China’s first lunar probe made a planned crash into the moon Sunday, completing the first phase of a lunar program partly meant to solidify Beijing’s status as a space power.
The planned crash by Chang’e I was an exercise paving the way for a “soft landing” by a future Chinese satellite, the China National Space Administration said in a statement on its Web site.
The probe, named after a Chinese moon goddess and launched in 2007, collected data including China’s first full lunar map as technicians practiced sending it between orbit levels, the statement said, citing the State Administration of Science, Technology and Industry for National Defense.
The event follows China’s first space walk last year. An astronaut waved a Chinese flag live on national television during the event.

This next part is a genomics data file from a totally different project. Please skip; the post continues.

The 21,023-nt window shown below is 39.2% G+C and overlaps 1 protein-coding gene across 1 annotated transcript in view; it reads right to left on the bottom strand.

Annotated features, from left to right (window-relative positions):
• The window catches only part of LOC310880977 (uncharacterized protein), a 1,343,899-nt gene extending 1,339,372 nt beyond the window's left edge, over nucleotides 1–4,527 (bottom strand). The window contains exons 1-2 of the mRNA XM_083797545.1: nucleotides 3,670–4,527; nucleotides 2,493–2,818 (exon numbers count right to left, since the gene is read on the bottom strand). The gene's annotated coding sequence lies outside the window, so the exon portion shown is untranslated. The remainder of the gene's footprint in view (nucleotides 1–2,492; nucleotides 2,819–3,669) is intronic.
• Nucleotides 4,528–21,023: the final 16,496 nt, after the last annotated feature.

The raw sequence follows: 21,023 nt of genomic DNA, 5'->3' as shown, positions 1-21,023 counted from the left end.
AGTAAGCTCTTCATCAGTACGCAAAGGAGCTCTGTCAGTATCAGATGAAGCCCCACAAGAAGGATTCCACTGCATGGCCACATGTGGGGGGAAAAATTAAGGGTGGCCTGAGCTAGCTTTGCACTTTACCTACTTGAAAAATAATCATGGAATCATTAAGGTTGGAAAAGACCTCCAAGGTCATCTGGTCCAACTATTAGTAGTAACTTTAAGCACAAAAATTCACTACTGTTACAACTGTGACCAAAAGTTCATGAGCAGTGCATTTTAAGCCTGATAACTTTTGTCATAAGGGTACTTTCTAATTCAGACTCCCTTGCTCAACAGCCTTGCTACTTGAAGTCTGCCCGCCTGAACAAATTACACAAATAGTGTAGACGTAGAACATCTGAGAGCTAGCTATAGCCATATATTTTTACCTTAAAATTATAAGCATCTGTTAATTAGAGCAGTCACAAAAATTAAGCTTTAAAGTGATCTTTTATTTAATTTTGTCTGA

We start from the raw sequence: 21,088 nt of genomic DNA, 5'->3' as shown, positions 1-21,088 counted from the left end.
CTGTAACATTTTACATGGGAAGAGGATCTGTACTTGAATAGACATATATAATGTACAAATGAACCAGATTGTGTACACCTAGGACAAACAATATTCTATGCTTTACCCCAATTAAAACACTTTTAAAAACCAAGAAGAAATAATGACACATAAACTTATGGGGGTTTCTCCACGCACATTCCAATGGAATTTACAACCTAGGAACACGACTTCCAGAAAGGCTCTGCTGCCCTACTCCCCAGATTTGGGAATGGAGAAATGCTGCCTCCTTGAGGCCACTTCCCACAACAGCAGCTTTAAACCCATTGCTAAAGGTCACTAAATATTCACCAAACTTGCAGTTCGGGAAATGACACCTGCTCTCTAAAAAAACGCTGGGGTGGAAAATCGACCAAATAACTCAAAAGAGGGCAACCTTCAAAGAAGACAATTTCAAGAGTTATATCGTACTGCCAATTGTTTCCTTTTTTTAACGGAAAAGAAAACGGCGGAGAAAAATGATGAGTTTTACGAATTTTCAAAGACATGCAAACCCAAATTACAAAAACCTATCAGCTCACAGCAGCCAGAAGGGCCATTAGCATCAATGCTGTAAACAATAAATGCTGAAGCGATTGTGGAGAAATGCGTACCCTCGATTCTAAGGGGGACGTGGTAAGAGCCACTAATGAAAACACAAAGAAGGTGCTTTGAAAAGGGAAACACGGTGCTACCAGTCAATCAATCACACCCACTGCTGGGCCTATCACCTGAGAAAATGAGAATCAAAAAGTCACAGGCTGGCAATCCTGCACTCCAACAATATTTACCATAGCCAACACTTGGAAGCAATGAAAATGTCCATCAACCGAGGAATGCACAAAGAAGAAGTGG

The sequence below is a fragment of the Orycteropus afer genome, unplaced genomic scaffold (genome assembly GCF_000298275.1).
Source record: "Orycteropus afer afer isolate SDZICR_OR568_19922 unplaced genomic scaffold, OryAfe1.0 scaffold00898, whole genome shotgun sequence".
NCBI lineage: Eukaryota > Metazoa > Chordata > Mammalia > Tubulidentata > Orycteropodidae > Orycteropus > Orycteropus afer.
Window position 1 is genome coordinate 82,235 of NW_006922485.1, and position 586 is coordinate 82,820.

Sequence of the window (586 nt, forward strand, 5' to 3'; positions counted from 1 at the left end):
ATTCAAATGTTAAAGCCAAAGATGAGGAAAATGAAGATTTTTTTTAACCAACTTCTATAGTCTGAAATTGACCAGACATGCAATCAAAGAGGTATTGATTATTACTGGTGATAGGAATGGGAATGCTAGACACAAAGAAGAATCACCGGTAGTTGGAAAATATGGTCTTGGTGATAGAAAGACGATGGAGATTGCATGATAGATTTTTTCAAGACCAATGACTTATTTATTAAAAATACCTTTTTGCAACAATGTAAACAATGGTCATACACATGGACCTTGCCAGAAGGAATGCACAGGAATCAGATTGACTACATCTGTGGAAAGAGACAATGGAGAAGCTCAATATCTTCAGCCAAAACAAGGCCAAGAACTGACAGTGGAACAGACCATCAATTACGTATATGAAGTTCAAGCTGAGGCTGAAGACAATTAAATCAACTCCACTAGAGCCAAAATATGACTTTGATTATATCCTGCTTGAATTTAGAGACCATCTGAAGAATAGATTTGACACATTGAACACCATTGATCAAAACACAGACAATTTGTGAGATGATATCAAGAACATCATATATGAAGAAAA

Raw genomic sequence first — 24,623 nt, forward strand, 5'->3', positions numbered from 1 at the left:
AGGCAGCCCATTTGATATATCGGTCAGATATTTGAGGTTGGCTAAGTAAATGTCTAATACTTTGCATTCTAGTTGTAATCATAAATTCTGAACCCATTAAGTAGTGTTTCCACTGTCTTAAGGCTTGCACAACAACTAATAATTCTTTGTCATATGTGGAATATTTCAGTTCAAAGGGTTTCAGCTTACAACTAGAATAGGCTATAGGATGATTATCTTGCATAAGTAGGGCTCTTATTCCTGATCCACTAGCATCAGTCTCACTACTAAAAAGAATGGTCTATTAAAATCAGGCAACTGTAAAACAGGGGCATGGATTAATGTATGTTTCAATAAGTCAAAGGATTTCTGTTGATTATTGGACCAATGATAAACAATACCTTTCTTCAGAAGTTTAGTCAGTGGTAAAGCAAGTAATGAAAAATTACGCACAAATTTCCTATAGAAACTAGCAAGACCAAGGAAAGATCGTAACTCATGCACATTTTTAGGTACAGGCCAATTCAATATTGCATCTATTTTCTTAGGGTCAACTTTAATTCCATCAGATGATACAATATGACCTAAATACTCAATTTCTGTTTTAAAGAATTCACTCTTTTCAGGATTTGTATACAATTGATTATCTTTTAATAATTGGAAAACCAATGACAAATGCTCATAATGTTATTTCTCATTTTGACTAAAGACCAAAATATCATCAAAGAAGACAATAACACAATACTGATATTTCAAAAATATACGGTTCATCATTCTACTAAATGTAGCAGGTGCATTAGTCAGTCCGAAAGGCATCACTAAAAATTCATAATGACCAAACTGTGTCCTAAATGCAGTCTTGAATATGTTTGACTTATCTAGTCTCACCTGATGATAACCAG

China plans to launch the Chang’e II probe in 2010 or 2011 and put a lunar buggy on the moon, the official China Daily newspaper said.
The probe carrying the buggy will aim to land softly on the surface of the moon using thrusters, according to the space administration.
China will send a probe to bring samples back from the moon in the third phase of the program around 2017.
The China Daily reports that the nation is planning for a manned lunar landing by 2020.